It’s comforting to know that at 79 years old, Bob Dylan is pissed. A true American soldier, a wordsmith smitten with pugilism. An old, wealthy man who seems to be viscerally and cerebrally aware of the plight of people stricken with poverty and affected by boiling racial tensions; Bob Dylan is an anomaly because he is telling the truth.
Rough and Rowdy Ways, Dylan’s first album of original material since 2012’s Tempest, comes at a time of fright and uncertainty in the world. Dylan boldly addresses death and injustice in the long, pop-culture-reference filled, “Murder Most Foul,” which is a commentary on the very public assassination of then sitting president John F. Kennedy and the shady coverup surrounding his murder. Dylan spends 17 somber minutes painting a vast and detailed account of the climate in the nation and popular culture leading up to Kennedy’s assassination, and segues into shading in the feelings of the changing political climate and the shift of culture following the president’s death. Dylan includes a wide range of references from the Everly Brothers’ fictional “Little Suzie” and Larry William’s (also fictional) “Dizzy Miss Lizzy” to Abraham Zapruder, whose 8mm film of the assassination is probably the most widely viewed footage of JFK’s murder. In what seems to be a desperate midnight prayer to Wolfman Jack, Dylan begs to hear John Lee Hooker, the Eagles, Etta James, the Allman Brothers, Nat King Cole and Junior Wells, and to see silver screen legends Buster Keaton and Harold Lloyd, to name a few. The breadth of the pool of knowledge that Dylan draws from knows no bounds. Dylan conveys the desperation and sharply pointed sadness that was bestowed on America when the president of the people was murdered in broad daylight in Dallas, Texas, on November 22, 1963.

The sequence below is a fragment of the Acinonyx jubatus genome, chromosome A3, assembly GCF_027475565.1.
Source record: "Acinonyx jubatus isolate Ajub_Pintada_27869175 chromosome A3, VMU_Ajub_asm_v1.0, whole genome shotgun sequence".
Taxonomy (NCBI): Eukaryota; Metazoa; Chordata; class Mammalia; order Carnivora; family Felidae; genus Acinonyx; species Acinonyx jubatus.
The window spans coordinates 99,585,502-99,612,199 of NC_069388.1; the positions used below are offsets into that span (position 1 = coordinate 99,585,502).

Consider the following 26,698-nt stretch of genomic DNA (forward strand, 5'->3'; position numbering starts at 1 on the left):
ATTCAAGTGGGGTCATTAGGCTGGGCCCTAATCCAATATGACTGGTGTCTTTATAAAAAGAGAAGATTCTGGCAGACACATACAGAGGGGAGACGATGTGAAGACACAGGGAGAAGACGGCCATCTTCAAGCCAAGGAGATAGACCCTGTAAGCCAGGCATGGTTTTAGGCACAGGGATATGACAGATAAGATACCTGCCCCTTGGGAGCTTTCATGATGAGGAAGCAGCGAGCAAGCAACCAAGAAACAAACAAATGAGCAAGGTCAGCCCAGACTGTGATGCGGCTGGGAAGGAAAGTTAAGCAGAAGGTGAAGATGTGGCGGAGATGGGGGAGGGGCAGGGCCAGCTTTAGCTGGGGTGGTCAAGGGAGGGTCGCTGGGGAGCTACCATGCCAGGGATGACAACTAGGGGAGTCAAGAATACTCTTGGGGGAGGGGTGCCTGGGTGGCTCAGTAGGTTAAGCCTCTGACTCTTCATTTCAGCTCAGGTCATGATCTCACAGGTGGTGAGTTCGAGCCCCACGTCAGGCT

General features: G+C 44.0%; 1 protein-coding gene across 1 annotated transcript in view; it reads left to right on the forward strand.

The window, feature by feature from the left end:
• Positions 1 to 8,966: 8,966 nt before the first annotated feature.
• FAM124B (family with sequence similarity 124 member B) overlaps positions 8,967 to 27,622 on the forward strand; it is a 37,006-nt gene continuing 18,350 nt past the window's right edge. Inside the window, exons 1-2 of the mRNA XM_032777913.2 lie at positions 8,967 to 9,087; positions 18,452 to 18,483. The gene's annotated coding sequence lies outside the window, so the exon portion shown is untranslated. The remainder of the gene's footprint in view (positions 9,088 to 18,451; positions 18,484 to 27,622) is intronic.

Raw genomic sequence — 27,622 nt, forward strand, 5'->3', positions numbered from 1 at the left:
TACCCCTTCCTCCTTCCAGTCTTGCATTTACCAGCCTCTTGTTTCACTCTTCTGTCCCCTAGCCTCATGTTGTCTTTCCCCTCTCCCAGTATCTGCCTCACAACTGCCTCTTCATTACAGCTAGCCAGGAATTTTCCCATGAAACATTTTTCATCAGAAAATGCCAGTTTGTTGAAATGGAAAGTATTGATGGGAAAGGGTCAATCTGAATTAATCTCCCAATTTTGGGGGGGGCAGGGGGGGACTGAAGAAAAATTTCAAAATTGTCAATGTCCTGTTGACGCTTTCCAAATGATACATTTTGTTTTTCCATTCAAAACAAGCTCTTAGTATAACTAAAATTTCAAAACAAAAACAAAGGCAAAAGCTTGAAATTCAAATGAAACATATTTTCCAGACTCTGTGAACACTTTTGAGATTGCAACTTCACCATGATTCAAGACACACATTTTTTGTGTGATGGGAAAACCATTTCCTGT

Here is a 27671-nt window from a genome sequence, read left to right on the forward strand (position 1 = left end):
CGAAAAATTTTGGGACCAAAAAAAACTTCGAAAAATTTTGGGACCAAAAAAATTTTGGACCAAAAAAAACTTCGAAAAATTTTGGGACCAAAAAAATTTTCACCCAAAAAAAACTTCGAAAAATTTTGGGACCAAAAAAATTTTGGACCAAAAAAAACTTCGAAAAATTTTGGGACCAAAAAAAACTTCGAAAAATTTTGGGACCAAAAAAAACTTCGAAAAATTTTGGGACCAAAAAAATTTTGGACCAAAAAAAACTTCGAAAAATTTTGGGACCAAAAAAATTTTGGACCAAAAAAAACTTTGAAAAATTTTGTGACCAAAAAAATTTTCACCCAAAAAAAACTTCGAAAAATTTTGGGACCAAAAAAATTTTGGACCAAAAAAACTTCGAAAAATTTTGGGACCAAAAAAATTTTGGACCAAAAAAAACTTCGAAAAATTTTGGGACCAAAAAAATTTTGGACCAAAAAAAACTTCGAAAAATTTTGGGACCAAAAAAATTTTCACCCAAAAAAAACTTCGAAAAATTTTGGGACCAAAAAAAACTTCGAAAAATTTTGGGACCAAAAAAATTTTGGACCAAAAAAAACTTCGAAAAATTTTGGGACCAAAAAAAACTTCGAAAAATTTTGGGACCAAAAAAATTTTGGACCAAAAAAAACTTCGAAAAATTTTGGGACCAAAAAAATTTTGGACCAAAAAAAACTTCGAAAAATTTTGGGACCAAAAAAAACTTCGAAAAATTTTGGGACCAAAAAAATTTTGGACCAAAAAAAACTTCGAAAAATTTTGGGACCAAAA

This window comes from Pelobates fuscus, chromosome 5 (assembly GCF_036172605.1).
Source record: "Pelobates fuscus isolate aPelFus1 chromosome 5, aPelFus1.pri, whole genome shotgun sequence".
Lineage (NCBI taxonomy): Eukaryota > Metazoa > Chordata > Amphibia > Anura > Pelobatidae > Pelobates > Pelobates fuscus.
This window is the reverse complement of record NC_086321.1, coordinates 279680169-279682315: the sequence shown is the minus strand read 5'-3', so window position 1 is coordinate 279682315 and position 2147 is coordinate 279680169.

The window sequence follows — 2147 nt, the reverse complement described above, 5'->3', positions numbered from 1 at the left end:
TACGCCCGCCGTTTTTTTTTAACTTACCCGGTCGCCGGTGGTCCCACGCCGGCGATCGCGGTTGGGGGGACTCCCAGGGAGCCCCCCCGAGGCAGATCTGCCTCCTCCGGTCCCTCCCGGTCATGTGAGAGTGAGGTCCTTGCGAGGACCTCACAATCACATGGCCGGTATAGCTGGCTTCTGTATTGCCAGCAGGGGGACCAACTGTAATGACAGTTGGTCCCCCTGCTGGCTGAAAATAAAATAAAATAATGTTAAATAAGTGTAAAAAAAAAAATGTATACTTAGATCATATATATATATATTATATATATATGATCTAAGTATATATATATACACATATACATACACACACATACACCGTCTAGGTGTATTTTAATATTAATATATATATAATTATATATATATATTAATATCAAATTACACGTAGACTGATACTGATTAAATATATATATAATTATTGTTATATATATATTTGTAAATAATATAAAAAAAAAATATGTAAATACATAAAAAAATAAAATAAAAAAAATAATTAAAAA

Dylan’s band on the record is his top-notch touring group Tony Garnier (bass guitar), multi-instrumentalist Donnie Herron (pedal steel guitar, violin accordion), both Charlie Sexton and Bob Britt on guitar and Matt Chamberlain plays the drums. Benmont Tench, formerly of Tom Petty and the Heartbreakers, and jazz artist Alan Pasqua provide the organ and piano work. Blake Mills and Fiona Apple are also credited, seemingly providing the spacey backing vocals that bob and weave throughout the album. Dylan injects his winding and wiry guitar playing, as well as some harmonica work, which has become increasingly bluesier over recent years.
The tour infamously dubbed “the Never Ending Tour” is on hold for the longest period since its inception in 1988, and “I’ve Made Up My Mind to Give Myself to You” reads like an ode to the road that has harbored Dylan so graciously, particularly for the last 32 years of his career. He made up his mind to give himself to his fans and the road after a tumultuous stretch of career in the ‘80s during which Dylan himself admits that he had been written off as a ‘has-been’ and was washed up.
Since then, he’s upheld his decision to give himself away with 14 album releases (not to mention numerous extensive releases of previously unreleased material and live recordings), the first installment of his memoir, Chronicles, a few authorized documentaries, and over 3,000 tour dates performed since ‘88. His work has not gone unrecognized as he’s earned seven Grammy wins, an Oscar for the song “Things Have Changed,” the Presidential Medal of Freedom from President Obama and 2016 Nobel Peace Prize in literature.